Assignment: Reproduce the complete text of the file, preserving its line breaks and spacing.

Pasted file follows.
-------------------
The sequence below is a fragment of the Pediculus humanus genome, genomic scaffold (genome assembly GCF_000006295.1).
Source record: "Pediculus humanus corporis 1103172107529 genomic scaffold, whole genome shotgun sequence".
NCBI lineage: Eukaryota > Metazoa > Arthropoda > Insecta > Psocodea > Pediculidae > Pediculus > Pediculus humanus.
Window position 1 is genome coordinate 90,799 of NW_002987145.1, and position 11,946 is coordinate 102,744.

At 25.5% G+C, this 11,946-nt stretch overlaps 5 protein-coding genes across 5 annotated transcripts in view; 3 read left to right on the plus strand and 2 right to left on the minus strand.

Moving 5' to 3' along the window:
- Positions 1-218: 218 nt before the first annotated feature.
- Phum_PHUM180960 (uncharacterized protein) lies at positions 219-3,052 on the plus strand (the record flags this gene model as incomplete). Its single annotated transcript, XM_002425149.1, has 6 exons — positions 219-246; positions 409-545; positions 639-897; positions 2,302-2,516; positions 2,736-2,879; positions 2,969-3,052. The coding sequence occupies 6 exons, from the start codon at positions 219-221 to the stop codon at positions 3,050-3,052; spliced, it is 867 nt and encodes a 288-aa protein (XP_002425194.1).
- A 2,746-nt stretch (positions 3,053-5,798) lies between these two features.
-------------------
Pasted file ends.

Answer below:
The sequence below is a fragment of the Pediculus humanus genome, genomic scaffold (genome assembly GCF_000006295.1).
Source record: "Pediculus humanus corporis 1103172107529 genomic scaffold, whole genome shotgun sequence".
NCBI lineage: Eukaryota > Metazoa > Arthropoda > Insecta > Psocodea > Pediculidae > Pediculus > Pediculus humanus.
Window position 1 is genome coordinate 90,799 of NW_002987145.1, and position 11,946 is coordinate 102,744.

At 25.5% G+C, this 11,946-nt stretch overlaps 5 protein-coding genes across 5 annotated transcripts in view; 3 read left to right on the plus strand and 2 right to left on the minus strand.

Moving 5' to 3' along the window:
- Positions 1-218: 218 nt before the first annotated feature.
- Phum_PHUM180960 (uncharacterized protein) lies at positions 219-3,052 on the plus strand (the record flags this gene model as incomplete). Its single annotated transcript, XM_002425149.1, has 6 exons — positions 219-246; positions 409-545; positions 639-897; positions 2,302-2,516; positions 2,736-2,879; positions 2,969-3,052. The coding sequence occupies 6 exons, from the start codon at positions 219-221 to the stop codon at positions 3,050-3,052; spliced, it is 867 nt and encodes a 288-aa protein (XP_002425194.1).
- A 2,746-nt stretch (positions 3,053-5,798) lies between these two features.